_{eff}=5.78 can be obtained from Equation (48) of Stephanou et al. [29], which differs from the value ${3}^{2}/{\langle {R}^{2}\rangle}_{eq}=16.15$. The remaining two parameters, $\epsilon $ and $\gamma $, can be obtained by simply fitting the NEMD data, since they do not affect the ${c}_{\mathrm{ii}}^{\infty}$ values; we obtain $\epsilon =0.4$ and $\gamma =0.01$. Figure 11 shows how well the new model can fit the simulation data for the ${c}_{\mathrm{xx}}$,${c}_{\mathrm{xy}},{c}_{\mathrm{yy}},$ and ${c}_{\mathrm{zz}}$ elements of the dimensionless conformation tensor for the C

_{48}PE system in steady shear. We observe that the predictions of the revised model are in remarkable agreement with the NEMD extracted simulation results over the entire wide range of shear rates considered, especially for the diagonal elements. To quantify how well the model predicts the simulation data, we calculated the sum of the squares of the residuals (i.e., the residual between the simulation value and the one obtained by the model); this turns out to be ≈0.2474. The corresponding comparison for the material functions $\eta ,{\mathsf{\Psi}}_{1}$, and $-{\mathsf{\Psi}}_{2}$ is presented in Figure 12. Contrary to the very good agreement between the refined model predictions and the NEMD simulation data for the dimensionless conformation tensor, the comparison against the viscometric functions is less satisfactory. Deviations from the NEMD data are mainly observed at large shear rates in the case of the shear viscosity (panel (a)) and the second normal stress coefficient (panel (c)). As also mentioned by Stephanou et al. [29], this disaccord should be related to the postulated relation between the stress and conformation tensors, Equation (2), which stems from the assumption of purely entropic elasticity [48]. As such, a more accurate expression for the free energy needs to be invoked in the future [29].

## 5. Conclusions

_{48}. Although the predictions at large shear rates were not significantly modified, the revision amended the problems associated with having $\xi $-dependent zero-shear-rate viscometric functions [29,38], cf. Equations (4), and linear-viscoelastic properties [38], cf. Equations (5). It should be emphasized that although the revised model was not derived through the use of a non-equilibrium thermodynamics formalism [28,30], its thermodynamic admissibility still holds, since $0\le \xi \le 1$ (provided $0\le {\xi}_{0}\le 1$). Additionally, it is a straightforward exercise to extend the model to entangled systems by following our recent work [38]. We expect that the future use of the refined model will allow for more reliable prediction of macroscopic viscoelastic behavior and, therefore, for the development of more reliable computational tools, aiming to tailor-design large-molecular-weight polymeric systems.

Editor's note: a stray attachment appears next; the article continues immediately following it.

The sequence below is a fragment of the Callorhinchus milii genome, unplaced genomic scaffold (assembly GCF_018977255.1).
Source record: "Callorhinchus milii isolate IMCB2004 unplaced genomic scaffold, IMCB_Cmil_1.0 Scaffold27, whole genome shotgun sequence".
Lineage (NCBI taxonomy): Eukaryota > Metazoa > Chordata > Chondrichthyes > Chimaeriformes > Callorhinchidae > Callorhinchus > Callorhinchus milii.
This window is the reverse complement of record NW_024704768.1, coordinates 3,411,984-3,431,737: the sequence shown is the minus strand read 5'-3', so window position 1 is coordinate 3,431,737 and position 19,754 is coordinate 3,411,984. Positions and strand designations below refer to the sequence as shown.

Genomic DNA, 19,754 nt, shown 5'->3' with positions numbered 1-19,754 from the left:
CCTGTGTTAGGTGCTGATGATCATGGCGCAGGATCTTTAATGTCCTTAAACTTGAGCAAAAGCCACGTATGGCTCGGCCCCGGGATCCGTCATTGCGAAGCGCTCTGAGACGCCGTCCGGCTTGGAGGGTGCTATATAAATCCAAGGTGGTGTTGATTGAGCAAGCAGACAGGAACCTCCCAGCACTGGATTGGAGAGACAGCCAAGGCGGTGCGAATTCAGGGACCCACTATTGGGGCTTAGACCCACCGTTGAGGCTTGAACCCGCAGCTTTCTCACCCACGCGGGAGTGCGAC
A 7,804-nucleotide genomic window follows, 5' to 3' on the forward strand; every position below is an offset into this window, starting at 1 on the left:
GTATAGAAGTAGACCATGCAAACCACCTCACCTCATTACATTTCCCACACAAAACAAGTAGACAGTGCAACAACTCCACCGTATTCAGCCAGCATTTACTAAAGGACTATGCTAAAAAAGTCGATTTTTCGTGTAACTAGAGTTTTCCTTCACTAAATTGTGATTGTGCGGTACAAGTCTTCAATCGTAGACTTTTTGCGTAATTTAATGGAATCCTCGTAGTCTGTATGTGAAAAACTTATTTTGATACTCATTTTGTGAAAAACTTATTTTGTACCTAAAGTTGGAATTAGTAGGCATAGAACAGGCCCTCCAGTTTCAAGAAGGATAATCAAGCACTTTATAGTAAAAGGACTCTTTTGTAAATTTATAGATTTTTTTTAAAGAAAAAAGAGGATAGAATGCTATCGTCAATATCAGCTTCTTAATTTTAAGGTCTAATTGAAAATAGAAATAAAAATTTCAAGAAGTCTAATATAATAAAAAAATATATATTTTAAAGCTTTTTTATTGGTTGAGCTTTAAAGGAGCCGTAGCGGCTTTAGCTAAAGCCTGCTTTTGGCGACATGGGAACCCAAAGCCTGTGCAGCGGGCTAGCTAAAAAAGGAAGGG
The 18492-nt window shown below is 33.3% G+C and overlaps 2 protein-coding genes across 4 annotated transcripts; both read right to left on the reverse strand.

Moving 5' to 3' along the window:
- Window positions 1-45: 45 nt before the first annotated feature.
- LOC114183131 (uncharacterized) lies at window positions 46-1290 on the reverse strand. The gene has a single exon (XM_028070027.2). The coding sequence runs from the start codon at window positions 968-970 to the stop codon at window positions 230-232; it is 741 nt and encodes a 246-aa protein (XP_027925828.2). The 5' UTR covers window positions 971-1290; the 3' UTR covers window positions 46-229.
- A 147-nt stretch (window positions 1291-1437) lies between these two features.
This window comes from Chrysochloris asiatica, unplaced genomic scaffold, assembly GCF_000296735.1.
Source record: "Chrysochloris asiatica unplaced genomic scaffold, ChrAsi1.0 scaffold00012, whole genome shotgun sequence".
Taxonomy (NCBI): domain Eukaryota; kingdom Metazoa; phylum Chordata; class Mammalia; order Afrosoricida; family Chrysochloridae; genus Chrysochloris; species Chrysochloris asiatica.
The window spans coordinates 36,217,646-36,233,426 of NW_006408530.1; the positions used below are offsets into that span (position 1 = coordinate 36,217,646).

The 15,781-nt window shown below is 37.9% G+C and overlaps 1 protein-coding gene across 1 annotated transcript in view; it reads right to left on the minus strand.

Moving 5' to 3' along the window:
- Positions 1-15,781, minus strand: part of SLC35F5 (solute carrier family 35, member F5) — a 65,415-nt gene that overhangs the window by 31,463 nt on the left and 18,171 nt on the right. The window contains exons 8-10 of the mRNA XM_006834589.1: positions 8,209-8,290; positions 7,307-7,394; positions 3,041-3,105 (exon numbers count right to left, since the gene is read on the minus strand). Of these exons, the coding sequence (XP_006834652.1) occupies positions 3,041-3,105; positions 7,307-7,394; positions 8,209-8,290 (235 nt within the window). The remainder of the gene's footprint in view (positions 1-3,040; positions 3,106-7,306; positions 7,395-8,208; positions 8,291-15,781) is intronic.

## Author Contributions

## Funding

## Institutional Review Board Statement

## Informed Consent Statement

## Data Availability Statement

## Acknowledgments

## Conflicts of Interest

## References

- Pedro, J.; Ramôa, B.; Nóbrega, J.M.; Fernandes, C. Verification and Validation of OpenInjMoldSim, an Open-Source Solver to Model the Filling Stage of Thermoplastic Injection Molding. Fluids
**2020**, 5, 84. [Google Scholar] [CrossRef] - Fernandes, C.; Fakhari, A.; Tukovic, Ž. Non-Isothermal Free-Surface Viscous Flow of Polymer Melts in Pipe Extrusion Using an Open-Source Interface Tracking Finite Volume Method. Polymers
**2021**, 13, 4454. [Google Scholar] [CrossRef] - Viana, J.C.; Cunha, A.M.; Billon, N. The Thermomechanical Environment and the Microstructure of an Injection Moulded Polypropylene Copolymer. Polymers
**2002**, 43, 4185–4196. [Google Scholar] [CrossRef] - Edwards, B.J.; Sefiddashti, M.H.N.; Khomami, B. Atomistic Simulation of Shear Flow of Linear Alkane and Polyethylene Liquids: A 50-Year Retrospective. J. Rheol.
**2022**, 66, 415. [Google Scholar] [CrossRef] - Katsarou, A.F.; Tsamopoulos, A.J.; Tsalikis, D.G.; Mavrantzas, V.G. Dynamic Heterogeneity in Ring-Linear Polymer Blends. Polymers
**2020**, 12, 752. [Google Scholar] [CrossRef] [PubMed] [Green Version] - Tsalikis, D.G.; Mavrantzas, V.G.; Vlassopoulos, D. Analysis of Slow Modes in Ring Polymers: Threading of Rings Controls Long-Time Relaxation. ACS Macro Lett.
**2016**, 5, 755–760. [Google Scholar] [CrossRef] - Tsalikis, D.G.; Mavrantzas, V.G. Size and Diffusivity of Polymer Rings in Linear Polymer Matrices: The Key Role of Threading Events. Macromolecules